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Before the mammy stereotype was born during the post-civil war revisionist period, every plantation had a mammy. As described by historian Kimberly Wallace Sanders, “more often [mammy] served as a generic name for slave women who served as a wet nurse or baby nurse for white children.” This was in large part to the trend of medical experts of the day discouraging mothers from breastfeeding. Outsourcing breastfeeding was not a new phenomenon during the pre-antebellum, as it had been occurring since the biblical times. Still, it is no less shocking that black women were good enough to give bodily fluids to white babies, but not good enough to be treated as human beings.
While black women were forced to give life to babies they did not birth, their own children sometimes went hungry. Per Sanders, “A lot of slave babies died during slavery because they weren’t breastfed. They were fed concoctions of dirty water and cows milk.” As any doctor will tell you, breastfeeding often creates a bond between the mother and child, and slave wet nurses were not immune to feeling affection for their white parasites, and vice versa. Said one European visitor to a plantation in the Carolinas: “Richard always grieves when Quasheen is whipped, because she suckled him.” Wet nursing did not end after slavery, and many southern white women continued to employ black wet nurses until the practice fell out of fashion in the twentieth century. Like their slave ancestors, “free” wet nurses were often kept from their children in addition to being forced to do other household chores, but with a severely unfair wage instead of no pay at all.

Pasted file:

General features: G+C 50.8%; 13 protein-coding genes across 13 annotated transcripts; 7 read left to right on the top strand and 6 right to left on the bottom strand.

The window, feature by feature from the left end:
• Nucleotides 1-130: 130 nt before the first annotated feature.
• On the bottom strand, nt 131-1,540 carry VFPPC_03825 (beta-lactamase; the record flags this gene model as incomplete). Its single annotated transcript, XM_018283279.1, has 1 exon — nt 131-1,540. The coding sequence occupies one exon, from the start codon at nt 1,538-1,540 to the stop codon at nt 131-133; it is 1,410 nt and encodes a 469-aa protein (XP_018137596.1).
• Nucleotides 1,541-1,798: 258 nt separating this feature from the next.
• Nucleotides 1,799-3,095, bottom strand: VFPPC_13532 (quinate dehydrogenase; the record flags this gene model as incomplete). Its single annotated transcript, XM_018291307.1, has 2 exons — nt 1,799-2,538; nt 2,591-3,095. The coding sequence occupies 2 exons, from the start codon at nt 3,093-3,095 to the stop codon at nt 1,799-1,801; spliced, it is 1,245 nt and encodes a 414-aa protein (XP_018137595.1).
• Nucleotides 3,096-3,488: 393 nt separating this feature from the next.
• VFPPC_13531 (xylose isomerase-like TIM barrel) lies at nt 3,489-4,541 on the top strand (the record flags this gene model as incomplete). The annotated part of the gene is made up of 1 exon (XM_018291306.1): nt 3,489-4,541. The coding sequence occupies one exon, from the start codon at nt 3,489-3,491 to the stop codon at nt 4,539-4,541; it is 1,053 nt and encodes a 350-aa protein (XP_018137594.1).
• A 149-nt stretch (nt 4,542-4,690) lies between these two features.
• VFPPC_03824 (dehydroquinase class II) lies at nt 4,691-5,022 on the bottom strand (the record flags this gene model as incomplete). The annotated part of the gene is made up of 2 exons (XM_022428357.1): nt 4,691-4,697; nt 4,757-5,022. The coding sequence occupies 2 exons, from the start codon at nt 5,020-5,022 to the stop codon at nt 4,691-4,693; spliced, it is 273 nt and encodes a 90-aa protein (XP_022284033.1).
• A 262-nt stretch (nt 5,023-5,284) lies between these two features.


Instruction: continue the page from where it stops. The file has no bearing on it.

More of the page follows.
In the present, only 59% of black women breastfeed, compared to 79% of white women. Certified nurse and midwife Stephanie Devane-Johnson interviewed black women and found that some reject breast feeding because of the exploited wet nurses of slavery. I am left to wonder if the infrequency of breastfeeding among black women has to do with the high infant mortality rate in our community.